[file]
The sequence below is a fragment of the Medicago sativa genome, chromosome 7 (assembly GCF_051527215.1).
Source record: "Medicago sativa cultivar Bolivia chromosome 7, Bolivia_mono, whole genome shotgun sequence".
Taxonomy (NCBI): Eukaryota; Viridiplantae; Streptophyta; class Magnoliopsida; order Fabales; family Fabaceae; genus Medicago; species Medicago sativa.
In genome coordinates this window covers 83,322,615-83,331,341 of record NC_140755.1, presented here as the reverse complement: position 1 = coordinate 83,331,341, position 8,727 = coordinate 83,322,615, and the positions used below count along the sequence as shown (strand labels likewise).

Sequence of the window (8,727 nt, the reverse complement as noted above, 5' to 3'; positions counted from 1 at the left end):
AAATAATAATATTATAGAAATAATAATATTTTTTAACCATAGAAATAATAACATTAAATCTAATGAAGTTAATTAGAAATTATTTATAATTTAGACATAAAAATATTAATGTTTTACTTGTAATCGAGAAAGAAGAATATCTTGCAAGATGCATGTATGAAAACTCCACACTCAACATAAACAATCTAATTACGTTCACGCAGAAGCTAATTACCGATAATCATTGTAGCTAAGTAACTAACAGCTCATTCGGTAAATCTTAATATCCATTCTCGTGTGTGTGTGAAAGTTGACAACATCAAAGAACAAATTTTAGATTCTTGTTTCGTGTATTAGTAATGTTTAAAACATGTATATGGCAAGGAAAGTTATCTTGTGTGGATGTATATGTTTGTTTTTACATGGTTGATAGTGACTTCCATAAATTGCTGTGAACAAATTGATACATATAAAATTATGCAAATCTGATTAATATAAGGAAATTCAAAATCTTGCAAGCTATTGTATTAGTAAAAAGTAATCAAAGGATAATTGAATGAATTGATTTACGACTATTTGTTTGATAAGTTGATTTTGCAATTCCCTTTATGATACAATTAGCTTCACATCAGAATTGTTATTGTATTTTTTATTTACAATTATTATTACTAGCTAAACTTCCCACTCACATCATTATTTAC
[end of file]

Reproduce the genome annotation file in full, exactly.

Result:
The sequence below is a fragment of the Medicago sativa genome, chromosome 7 (assembly GCF_051527215.1).
Source record: "Medicago sativa cultivar Bolivia chromosome 7, Bolivia_mono, whole genome shotgun sequence".
Taxonomy (NCBI): Eukaryota; Viridiplantae; Streptophyta; class Magnoliopsida; order Fabales; family Fabaceae; genus Medicago; species Medicago sativa.
In genome coordinates this window covers 83,322,615-83,331,341 of record NC_140755.1, presented here as the reverse complement: position 1 = coordinate 83,331,341, position 8,727 = coordinate 83,322,615, and the positions used below count along the sequence as shown (strand labels likewise).

Sequence of the window (8,727 nt, the reverse complement as noted above, 5' to 3'; positions counted from 1 at the left end):
AAATAATAATATTATAGAAATAATAATATTTTTTAACCATAGAAATAATAACATTAAATCTAATGAAGTTAATTAGAAATTATTTATAATTTAGACATAAAAATATTAATGTTTTACTTGTAATCGAGAAAGAAGAATATCTTGCAAGATGCATGTATGAAAACTCCACACTCAACATAAACAATCTAATTACGTTCACGCAGAAGCTAATTACCGATAATCATTGTAGCTAAGTAACTAACAGCTCATTCGGTAAATCTTAATATCCATTCTCGTGTGTGTGTGAAAGTTGACAACATCAAAGAACAAATTTTAGATTCTTGTTTCGTGTATTAGTAATGTTTAAAACATGTATATGGCAAGGAAAGTTATCTTGTGTGGATGTATATGTTTGTTTTTACATGGTTGATAGTGACTTCCATAAATTGCTGTGAACAAATTGATACATATAAAATTATGCAAATCTGATTAATATAAGGAAATTCAAAATCTTGCAAGCTATTGTATTAGTAAAAAGTAATCAAAGGATAATTGAATGAATTGATTTACGACTATTTGTTTGATAAGTTGATTTTGCAATTCCCTTTATGATACAATTAGCTTCACATCAGAATTGTTATTGTATTTTTTATTTACAATTATTATTACTAGCTAAACTTCCCACTCACATCATTATTTAC